We’ve already had several 90° (plus) days this summer. So now’s a good time to look at the differences between heat exhaustion and heat stroke. Once we familiarize ourselves with these differences, we’ll be able to spring into action if we come across someone who needs help.
Heat exhaustion isn’t as serious as heat stroke, but it can still be scary to deal with. There are two types of heat exhaustion: water depletion, where the person can be super-thirsty and weak. He or she might have a bad headache and can even pass out. The other type, salt depletion, can result in the person becoming nauseous and dizzy, with frequent muscle cramps. Even though he or she might be sweating, their skin could be cold and clammy. If heat exhaustion isn’t dealt with quickly it can progress to heat stroke, which is even worse.
Anyone suffering from heat exhaustion should be allowed to rest somewhere cool or in the shade. They should have any tight, uncomfortable clothing removed and they should be given something to drink (not alcohol or caffeine). Use fans and towels wrung out in ice water to further cool the person. If none of these methods don’t work within a half hour, get the person to the nearest emergency room.
Heat stroke can have the following symptoms: a high body temperature (104° or even higher); hot, dry skin (the person’s skin has already gone through the cold and clammy stage); no longer sweating; weak and vomiting; rapid, shallow breathing with an increased heart rate; and headache and confusion. As you can see by these symptoms, anyone with these symptoms is in real trouble—in addition, he or she might be incoherent and might even lose consciousness.
If you think someone is experiencing heat stroke, don’t waste time—call 911 immediately! People can die from heat stroke. While waiting for help to arrive, remove the person’s clothing if it’s too tight. Move him or her into the shade or into an air-conditioned room. Place ice packs or towels dipped in ice water around the neck, under the armpits, around the forehead, and in the groin area. If you’re not in an air-conditioned room, mist the person and turn on a fan.
Certain people are more susceptible to heat-related illnesses. The bodies of infants/toddlers up to age 4 and
people over age 65 can’t adjust to heat as easily as other folks, so precautions should be taken. Babies in strollers should be protected from direct sun on hot days and older adults should wear wide-brimmed hats or carry umbrellas (or parasols). Diabetics should be careful and people who take medication for high blood pressure should take precautions as well. Try to get all of your business taken care of in the morning, before the temperatures hit their peak (mid-afternoon).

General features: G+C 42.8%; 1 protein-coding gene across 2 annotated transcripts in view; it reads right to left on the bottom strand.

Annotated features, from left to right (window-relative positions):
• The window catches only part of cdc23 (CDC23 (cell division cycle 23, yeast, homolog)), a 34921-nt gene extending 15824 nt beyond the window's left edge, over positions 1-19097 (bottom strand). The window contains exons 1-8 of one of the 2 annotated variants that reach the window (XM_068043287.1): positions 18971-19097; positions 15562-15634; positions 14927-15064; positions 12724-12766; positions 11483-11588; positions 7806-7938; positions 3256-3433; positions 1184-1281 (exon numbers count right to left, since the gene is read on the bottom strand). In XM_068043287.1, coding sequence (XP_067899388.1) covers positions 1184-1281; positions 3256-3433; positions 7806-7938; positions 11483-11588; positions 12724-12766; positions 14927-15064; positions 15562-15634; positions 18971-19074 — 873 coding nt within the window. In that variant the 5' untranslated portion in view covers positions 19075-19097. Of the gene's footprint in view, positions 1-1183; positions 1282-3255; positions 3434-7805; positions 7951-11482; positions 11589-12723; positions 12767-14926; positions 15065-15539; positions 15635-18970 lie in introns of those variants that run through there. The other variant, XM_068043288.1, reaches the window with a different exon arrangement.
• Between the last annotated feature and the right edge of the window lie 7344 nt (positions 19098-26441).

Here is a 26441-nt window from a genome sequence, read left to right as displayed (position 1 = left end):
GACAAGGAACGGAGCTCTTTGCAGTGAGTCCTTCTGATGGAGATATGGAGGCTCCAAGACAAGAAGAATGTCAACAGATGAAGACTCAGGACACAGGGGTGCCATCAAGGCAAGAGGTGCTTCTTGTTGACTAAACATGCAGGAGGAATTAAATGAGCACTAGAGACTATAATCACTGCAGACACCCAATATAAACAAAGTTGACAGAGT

Here are a few hints on beating the heat:
The hurricane season is here—in North Carolina, the season runs roughly from June 1 through the end of November. According to researchers at North Carolina State University, 14 to 18 tropical storms are expected to form around the Gulf of Mexico/Caribbean Sea this year. Seven to 11 might grow in strength and become hurricanes, depending on temperatures, wind factors, etc. When hurricanes roll up the east coast, the Outer Banks usually get hit hard, and the Triangle can get torrential rain and thunderstorms. Occasionally, tornados will form and cause serious damage.
As you would expect, people living in eastern North Carolina take heed of their local weather reports this time of year, and it’s a good idea to learn some of the terms related to hurricanes, just in case:
When tropical storms and hurricanes make the news, we often hear references to “categories,” which refer to wind speeds:
We don’t live close to the coast, but because it’s only a 2-hour drive away we should still take precautions. The effects of tropical storms and hurricanes have ruined countless homes and businesses in the Triangle through the years, and it’s worth preparing for. Putting together an emergency kit now is much better than running around trying to get everything at the last minute.
While talking to the kids about hurricanes and staying safe, you might want to take peeks at livestreams from various oceanfront locales.
Click on the Coastal Webcams photo below to take a look at various North Carolina beaches by way of mounted webcams.
Your emergency kit can start with a large plastic container/tub; most home-improvement stores carry huge ones.
There’s a mobile app called ReadyNC, which is both iOs and Android–compatible. This free app can be used to get weather updates, track storms, find shelter, check street and highway conditions, and much more. You can find invaluable information on their website by clicking here. (Clique aquí para español.)
Check out the Durham County Department of Emergency Management’s new AlertDurham app by going to alertdurham.com. You can track the storms and sign up for emergency notifications (you can choose text or email, and you can also set a “do not notify” period for your sleeping hours). You can register your whereabouts, whether you’re in your home or somewhere else; be sure to register your elderly neighbors and family members, too, especially if they live alone.